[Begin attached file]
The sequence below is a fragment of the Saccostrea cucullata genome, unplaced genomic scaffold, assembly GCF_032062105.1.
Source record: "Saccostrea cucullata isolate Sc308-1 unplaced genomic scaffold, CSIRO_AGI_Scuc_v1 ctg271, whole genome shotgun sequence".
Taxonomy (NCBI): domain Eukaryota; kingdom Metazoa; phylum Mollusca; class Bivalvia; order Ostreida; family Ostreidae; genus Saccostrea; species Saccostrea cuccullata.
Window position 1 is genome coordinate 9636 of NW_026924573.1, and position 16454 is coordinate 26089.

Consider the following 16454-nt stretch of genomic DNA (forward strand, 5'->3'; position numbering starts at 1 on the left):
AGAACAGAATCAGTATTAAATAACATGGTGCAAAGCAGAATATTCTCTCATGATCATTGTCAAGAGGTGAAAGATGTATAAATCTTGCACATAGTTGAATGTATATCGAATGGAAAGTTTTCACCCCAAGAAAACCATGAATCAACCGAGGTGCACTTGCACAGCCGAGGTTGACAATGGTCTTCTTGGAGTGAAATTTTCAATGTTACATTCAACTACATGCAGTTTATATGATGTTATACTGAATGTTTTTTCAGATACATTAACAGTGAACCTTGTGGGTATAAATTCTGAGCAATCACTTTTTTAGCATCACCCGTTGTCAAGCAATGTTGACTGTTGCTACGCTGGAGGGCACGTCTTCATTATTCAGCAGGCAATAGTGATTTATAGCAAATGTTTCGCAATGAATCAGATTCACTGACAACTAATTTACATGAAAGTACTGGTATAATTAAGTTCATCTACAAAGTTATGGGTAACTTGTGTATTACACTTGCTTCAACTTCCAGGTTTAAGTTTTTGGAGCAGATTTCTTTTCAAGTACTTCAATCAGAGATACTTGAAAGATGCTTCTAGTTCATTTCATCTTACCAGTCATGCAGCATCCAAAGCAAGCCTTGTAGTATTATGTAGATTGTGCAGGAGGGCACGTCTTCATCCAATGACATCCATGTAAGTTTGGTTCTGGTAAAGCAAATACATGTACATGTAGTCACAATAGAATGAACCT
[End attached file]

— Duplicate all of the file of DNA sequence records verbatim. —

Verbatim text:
The sequence below is a fragment of the Saccostrea cucullata genome, unplaced genomic scaffold, assembly GCF_032062105.1.
Source record: "Saccostrea cucullata isolate Sc308-1 unplaced genomic scaffold, CSIRO_AGI_Scuc_v1 ctg271, whole genome shotgun sequence".
Taxonomy (NCBI): domain Eukaryota; kingdom Metazoa; phylum Mollusca; class Bivalvia; order Ostreida; family Ostreidae; genus Saccostrea; species Saccostrea cuccullata.
Window position 1 is genome coordinate 9636 of NW_026924573.1, and position 16454 is coordinate 26089.

Consider the following 16454-nt stretch of genomic DNA (forward strand, 5'->3'; position numbering starts at 1 on the left):
AGAACAGAATCAGTATTAAATAACATGGTGCAAAGCAGAATATTCTCTCATGATCATTGTCAAGAGGTGAAAGATGTATAAATCTTGCACATAGTTGAATGTATATCGAATGGAAAGTTTTCACCCCAAGAAAACCATGAATCAACCGAGGTGCACTTGCACAGCCGAGGTTGACAATGGTCTTCTTGGAGTGAAATTTTCAATGTTACATTCAACTACATGCAGTTTATATGATGTTATACTGAATGTTTTTTCAGATACATTAACAGTGAACCTTGTGGGTATAAATTCTGAGCAATCACTTTTTTAGCATCACCCGTTGTCAAGCAATGTTGACTGTTGCTACGCTGGAGGGCACGTCTTCATTATTCAGCAGGCAATAGTGATTTATAGCAAATGTTTCGCAATGAATCAGATTCACTGACAACTAATTTACATGAAAGTACTGGTATAATTAAGTTCATCTACAAAGTTATGGGTAACTTGTGTATTACACTTGCTTCAACTTCCAGGTTTAAGTTTTTGGAGCAGATTTCTTTTCAAGTACTTCAATCAGAGATACTTGAAAGATGCTTCTAGTTCATTTCATCTTACCAGTCATGCAGCATCCAAAGCAAGCCTTGTAGTATTATGTAGATTGTGCAGGAGGGCACGTCTTCATCCAATGACATCCATGTAAGTTTGGTTCTGGTAAAGCAAATACATGTACATGTAGTCACAATAGAATGAACCT